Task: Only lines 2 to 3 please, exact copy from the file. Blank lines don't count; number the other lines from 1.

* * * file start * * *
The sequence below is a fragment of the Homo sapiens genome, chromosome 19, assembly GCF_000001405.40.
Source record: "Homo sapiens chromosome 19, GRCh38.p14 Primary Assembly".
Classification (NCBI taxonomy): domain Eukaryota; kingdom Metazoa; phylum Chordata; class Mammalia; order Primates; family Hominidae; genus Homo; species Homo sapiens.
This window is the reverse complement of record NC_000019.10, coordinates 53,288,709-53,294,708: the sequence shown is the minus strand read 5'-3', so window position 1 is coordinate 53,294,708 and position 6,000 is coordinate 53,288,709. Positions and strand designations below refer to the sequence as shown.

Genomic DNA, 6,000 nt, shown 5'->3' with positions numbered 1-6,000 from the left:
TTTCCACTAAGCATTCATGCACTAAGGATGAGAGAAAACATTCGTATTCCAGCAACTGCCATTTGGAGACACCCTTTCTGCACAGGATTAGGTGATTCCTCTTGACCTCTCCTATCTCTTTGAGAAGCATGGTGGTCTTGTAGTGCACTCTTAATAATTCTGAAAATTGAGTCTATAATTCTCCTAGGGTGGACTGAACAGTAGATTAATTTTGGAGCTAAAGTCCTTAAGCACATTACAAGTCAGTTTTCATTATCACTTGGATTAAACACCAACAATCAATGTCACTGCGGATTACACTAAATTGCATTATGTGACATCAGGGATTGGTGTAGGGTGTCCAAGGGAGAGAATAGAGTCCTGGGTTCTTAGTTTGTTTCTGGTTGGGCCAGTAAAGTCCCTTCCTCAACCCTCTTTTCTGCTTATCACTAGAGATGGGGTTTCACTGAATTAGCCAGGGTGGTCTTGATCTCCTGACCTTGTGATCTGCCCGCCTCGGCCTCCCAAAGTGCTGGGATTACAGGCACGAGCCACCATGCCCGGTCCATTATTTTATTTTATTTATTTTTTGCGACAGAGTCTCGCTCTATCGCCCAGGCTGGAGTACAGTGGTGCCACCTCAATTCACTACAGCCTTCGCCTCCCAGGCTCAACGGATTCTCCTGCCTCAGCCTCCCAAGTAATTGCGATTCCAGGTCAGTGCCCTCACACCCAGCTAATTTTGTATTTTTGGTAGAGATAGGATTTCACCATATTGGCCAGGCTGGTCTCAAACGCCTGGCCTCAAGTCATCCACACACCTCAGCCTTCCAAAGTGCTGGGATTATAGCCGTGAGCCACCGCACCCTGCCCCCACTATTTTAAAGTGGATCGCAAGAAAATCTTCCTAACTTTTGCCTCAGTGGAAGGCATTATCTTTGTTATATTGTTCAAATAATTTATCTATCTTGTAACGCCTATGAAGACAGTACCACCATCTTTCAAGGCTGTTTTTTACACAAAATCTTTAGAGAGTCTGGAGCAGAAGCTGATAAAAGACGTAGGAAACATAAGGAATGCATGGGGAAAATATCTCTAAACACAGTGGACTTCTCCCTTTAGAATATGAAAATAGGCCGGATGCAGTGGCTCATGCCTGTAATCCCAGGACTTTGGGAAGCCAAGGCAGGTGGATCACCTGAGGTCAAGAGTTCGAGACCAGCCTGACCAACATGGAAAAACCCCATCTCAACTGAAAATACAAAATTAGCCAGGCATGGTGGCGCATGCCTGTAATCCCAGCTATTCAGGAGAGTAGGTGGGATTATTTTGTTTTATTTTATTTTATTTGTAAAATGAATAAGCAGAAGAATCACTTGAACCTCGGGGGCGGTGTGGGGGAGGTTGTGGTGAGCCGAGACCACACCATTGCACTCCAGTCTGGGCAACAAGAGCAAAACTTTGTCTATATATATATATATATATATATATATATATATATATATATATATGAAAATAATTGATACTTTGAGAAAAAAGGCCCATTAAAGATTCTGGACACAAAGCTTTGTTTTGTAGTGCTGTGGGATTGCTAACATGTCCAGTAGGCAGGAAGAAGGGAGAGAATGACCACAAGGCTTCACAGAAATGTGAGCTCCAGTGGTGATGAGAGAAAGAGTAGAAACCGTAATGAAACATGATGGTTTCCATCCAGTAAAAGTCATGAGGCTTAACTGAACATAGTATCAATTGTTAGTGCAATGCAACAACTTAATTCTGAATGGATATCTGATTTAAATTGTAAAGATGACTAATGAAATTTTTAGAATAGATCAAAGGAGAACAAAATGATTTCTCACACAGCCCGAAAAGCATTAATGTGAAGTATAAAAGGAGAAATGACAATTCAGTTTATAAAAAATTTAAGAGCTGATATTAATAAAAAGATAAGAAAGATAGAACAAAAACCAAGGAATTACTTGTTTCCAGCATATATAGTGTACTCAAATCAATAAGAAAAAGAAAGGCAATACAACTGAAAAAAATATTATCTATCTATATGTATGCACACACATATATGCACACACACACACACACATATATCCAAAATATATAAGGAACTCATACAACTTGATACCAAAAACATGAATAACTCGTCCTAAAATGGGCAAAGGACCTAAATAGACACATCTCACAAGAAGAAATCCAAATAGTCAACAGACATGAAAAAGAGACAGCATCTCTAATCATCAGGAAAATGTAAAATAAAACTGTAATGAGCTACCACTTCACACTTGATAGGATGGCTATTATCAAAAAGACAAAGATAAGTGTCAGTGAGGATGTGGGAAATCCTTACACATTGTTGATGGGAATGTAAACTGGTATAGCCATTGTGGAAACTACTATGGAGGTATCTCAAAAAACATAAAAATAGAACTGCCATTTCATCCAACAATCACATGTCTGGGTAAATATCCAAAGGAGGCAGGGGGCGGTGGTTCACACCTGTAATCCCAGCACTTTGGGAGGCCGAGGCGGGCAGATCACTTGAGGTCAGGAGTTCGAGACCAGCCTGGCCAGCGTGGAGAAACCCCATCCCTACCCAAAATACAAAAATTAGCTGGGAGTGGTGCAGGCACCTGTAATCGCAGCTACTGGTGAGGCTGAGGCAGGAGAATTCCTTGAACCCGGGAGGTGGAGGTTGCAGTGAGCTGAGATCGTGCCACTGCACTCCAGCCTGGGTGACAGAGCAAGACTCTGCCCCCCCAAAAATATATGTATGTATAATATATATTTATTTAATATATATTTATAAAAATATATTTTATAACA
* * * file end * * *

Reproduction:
Source record: "Homo sapiens chromosome 19, GRCh38.p14 Primary Assembly".
Classification (NCBI taxonomy): domain Eukaryota; kingdom Metazoa; phylum Chordata; class Mammalia; order Primates; family Hominidae; genus Homo; species Homo sapiens.